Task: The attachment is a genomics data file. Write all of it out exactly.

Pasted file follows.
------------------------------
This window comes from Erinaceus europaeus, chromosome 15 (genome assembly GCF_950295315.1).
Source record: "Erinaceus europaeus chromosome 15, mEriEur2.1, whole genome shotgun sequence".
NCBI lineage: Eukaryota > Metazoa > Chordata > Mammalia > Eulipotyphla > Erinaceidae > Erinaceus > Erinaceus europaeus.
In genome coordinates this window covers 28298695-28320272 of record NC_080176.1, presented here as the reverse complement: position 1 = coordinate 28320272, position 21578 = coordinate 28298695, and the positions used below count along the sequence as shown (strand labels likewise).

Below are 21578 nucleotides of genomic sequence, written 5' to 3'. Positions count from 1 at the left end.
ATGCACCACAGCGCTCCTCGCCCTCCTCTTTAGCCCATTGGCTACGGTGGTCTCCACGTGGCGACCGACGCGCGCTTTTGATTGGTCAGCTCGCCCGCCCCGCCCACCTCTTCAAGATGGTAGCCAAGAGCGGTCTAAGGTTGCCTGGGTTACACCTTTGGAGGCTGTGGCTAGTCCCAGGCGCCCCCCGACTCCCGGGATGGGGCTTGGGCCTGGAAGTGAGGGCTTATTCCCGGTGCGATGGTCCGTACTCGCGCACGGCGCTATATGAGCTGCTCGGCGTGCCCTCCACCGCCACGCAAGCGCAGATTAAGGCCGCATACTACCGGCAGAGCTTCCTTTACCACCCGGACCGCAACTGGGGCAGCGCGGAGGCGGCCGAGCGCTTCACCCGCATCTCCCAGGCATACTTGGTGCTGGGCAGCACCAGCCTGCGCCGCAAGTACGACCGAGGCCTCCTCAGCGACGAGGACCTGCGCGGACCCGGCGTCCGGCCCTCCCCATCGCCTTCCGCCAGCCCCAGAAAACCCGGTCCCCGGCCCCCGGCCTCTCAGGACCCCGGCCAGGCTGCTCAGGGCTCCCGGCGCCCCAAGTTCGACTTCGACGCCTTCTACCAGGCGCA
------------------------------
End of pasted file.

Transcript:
This window comes from Erinaceus europaeus, chromosome 15 (genome assembly GCF_950295315.1).
Source record: "Erinaceus europaeus chromosome 15, mEriEur2.1, whole genome shotgun sequence".
NCBI lineage: Eukaryota > Metazoa > Chordata > Mammalia > Eulipotyphla > Erinaceidae > Erinaceus > Erinaceus europaeus.
In genome coordinates this window covers 28298695-28320272 of record NC_080176.1, presented here as the reverse complement: position 1 = coordinate 28320272, position 21578 = coordinate 28298695, and the positions used below count along the sequence as shown (strand labels likewise).

Below are 21578 nucleotides of genomic sequence, written 5' to 3'. Positions count from 1 at the left end.
ATGCACCACAGCGCTCCTCGCCCTCCTCTTTAGCCCATTGGCTACGGTGGTCTCCACGTGGCGACCGACGCGCGCTTTTGATTGGTCAGCTCGCCCGCCCCGCCCACCTCTTCAAGATGGTAGCCAAGAGCGGTCTAAGGTTGCCTGGGTTACACCTTTGGAGGCTGTGGCTAGTCCCAGGCGCCCCCCGACTCCCGGGATGGGGCTTGGGCCTGGAAGTGAGGGCTTATTCCCGGTGCGATGGTCCGTACTCGCGCACGGCGCTATATGAGCTGCTCGGCGTGCCCTCCACCGCCACGCAAGCGCAGATTAAGGCCGCATACTACCGGCAGAGCTTCCTTTACCACCCGGACCGCAACTGGGGCAGCGCGGAGGCGGCCGAGCGCTTCACCCGCATCTCCCAGGCATACTTGGTGCTGGGCAGCACCAGCCTGCGCCGCAAGTACGACCGAGGCCTCCTCAGCGACGAGGACCTGCGCGGACCCGGCGTCCGGCCCTCCCCATCGCCTTCCGCCAGCCCCAGAAAACCCGGTCCCCGGCCCCCGGCCTCTCAGGACCCCGGCCAGGCTGCTCAGGGCTCCCGGCGCCCCAAGTTCGACTTCGACGCCTTCTACCAGGCGCA